USA Threatens Visa Ban to Ghana Robert P. Jackson, US Ambassador to Ghana (left), Jon Benjamin, UK High Commissioner To Ghana(right)
The United States of America (USA) and the United Kingdom (UK) have issued statements strongly condemning the upsurge of political violence in Ghana as the country heads for general election on December 7.
They have consequently threatened to refuse the issuance of visas to Ghanaians who would want to travel to any of these countries.
In recent times, there have been clashes in various parts of the country, particularly between the ruling National Democratic Congress (NDC) and the opposition New Patriotic Party (NPP); the latest being the attack on the residence of the NPP presidential candidate, Nana Addo Dankwa Akufo-Addo, by reported NDC supporters.
The two powerful countries have swiftly reacted to the violent clashes, cautioning the political actors to be mindful of their utterances and warned them against inciting violence.
A statement from the US Embassy in Accra stated, “The United States condemns all political violence in Ghana, especially any violent acts directed at political candidates, their homes or families. While campaigns can be vigorous and sometimes contentious, violence has no place in the electoral process.”
The statement said the US government was considering all options to hold responsible those who incite political violence, including denying or revoking of visas.
“In the period leading up to and following Ghana’s elections on December 7, we call on all actors to remain peaceful and respect the democratic process. We encourage all parties to make it clear to their constituents that any violence or attempts to use intimidation to disrupt the democratic process is unacceptable.”
“The United States applauds Ghana’s tradition of peaceful, democratic elections. The international community is working with the Electoral Commission, National and Regional Peace Councils, NGOs, civil society organizations, the media, the police and others to support Ghana’s efforts to hold credible and non-violent presidential elections. We urge all to participate peacefully in the democratic process—before, during and after Election Day,” the US statement admonished.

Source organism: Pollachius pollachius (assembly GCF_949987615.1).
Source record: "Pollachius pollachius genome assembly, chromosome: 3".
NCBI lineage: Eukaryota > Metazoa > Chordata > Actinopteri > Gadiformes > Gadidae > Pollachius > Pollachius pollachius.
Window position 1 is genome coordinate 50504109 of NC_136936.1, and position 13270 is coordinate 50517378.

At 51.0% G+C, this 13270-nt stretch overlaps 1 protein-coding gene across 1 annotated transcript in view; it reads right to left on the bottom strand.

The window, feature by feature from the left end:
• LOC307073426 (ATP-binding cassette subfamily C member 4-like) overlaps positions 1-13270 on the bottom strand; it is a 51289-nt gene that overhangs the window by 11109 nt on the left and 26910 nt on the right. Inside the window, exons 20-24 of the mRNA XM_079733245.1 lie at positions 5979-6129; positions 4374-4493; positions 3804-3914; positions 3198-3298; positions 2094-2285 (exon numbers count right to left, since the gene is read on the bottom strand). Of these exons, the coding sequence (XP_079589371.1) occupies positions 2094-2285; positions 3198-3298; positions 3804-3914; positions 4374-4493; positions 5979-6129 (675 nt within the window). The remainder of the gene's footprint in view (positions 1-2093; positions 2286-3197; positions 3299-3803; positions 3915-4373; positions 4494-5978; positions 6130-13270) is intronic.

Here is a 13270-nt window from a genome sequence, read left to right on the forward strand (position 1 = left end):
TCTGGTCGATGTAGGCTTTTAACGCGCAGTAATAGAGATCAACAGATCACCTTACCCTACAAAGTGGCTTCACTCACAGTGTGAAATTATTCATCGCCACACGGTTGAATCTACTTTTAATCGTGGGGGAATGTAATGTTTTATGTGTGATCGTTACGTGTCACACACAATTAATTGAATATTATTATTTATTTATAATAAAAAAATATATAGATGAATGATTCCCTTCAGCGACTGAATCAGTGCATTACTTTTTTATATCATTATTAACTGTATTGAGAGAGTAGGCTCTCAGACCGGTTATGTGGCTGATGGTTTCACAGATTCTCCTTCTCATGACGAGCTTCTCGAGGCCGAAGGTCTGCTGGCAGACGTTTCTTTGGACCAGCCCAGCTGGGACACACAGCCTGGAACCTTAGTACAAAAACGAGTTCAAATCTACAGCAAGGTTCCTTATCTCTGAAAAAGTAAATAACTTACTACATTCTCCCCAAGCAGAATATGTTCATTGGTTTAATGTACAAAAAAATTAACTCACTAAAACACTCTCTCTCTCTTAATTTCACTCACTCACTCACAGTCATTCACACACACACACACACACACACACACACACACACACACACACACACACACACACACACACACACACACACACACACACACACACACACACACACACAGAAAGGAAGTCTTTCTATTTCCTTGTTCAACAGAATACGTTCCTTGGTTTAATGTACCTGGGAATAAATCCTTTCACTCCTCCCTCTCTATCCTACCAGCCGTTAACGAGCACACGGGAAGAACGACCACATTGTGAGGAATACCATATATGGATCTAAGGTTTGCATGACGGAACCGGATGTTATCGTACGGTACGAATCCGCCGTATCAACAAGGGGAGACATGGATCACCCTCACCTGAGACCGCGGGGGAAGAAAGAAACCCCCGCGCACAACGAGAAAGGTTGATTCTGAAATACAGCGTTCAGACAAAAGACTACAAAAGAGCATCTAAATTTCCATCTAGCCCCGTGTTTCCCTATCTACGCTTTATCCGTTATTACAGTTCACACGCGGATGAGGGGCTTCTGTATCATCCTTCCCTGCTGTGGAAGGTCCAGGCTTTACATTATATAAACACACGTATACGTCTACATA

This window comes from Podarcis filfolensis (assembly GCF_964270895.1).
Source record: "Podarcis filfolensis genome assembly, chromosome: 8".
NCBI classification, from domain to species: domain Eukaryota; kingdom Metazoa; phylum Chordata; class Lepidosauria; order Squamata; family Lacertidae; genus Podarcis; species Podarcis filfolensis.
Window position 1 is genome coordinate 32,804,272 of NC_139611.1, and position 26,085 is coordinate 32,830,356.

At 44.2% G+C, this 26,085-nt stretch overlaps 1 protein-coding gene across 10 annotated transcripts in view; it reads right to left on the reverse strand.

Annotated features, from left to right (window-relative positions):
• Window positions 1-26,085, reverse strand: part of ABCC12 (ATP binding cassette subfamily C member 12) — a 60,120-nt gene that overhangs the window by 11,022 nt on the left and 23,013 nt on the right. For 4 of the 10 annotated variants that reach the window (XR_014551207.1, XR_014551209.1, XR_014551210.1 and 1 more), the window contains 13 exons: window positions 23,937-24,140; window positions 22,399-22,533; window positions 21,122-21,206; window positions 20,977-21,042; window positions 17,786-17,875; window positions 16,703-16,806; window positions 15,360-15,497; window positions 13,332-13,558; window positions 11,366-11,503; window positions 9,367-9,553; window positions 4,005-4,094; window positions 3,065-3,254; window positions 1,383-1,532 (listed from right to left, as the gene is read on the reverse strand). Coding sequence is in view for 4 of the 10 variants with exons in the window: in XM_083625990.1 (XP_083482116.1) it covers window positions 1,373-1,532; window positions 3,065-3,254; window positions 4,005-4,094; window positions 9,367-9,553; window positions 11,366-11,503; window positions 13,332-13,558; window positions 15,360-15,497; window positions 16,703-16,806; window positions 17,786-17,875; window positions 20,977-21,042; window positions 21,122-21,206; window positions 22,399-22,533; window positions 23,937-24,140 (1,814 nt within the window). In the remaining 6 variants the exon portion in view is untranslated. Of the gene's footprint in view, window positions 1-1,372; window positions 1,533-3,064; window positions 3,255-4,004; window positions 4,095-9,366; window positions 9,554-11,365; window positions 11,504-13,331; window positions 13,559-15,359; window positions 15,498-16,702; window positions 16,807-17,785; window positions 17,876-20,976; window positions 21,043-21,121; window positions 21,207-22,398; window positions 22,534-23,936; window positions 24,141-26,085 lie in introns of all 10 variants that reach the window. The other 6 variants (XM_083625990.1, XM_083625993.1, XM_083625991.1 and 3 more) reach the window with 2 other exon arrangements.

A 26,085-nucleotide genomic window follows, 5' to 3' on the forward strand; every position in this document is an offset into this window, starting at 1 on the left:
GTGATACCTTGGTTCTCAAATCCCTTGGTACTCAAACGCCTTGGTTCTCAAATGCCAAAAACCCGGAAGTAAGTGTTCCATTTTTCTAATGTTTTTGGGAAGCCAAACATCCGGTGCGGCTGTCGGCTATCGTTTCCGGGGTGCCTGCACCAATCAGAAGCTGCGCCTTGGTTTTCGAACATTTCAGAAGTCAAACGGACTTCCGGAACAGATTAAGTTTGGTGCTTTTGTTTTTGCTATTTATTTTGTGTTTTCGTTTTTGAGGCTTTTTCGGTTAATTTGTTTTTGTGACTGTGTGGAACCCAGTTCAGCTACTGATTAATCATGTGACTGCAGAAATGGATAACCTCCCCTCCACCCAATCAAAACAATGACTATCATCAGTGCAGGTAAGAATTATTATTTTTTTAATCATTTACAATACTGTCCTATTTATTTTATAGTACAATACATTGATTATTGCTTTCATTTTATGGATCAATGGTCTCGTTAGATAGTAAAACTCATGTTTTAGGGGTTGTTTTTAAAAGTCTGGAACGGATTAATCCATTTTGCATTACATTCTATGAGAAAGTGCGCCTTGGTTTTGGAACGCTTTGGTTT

It said the US government “does not support a particular candidate or a particular party. We support democracy. We will continue to work with the freely elected government of Ghana, just as we always have.”
The British High Commission also released its statement in Accra expressing its government’s concern “at recent incidents of political violence in Ghana in the run-up to the presidential and parliamentary elections on 7 December.”
“We condemn all violent acts by the supporters of any political party, including any occurring as a result of holding electoral campaign events close to the private homes of rival candidates.”
The statement indicated, “The UK is a great supporter of Ghana’s democracy and of maintaining its electoral record. We admire the open and energetic nature of its campaigns. We believe that violence has absolutely no place in the electoral process.”
“We therefore, call on all Ghana’s political actors to promote peace, and to respect Ghana’s electoral and constitutional processes. All political parties should strongly urge their supporters to refrain from, and indeed actively condemn any violence, incitement or intimidation which only serves to undermine democracy.”
Like the US, the UK also said it “reserves the right to take action against anyone engaging in or inciting political violence, including considering refusing or revoking visas.”
According to the statement, “The UK will continue to work with Ghanaian institutions, including the Electoral Commission, Police, Judiciary, National Peace Council, civil society groups and the media to support Ghana’s efforts to hold credible, peaceful and fair elections. The UK remains entirely neutral in those elections.”
By William Yaw Owusu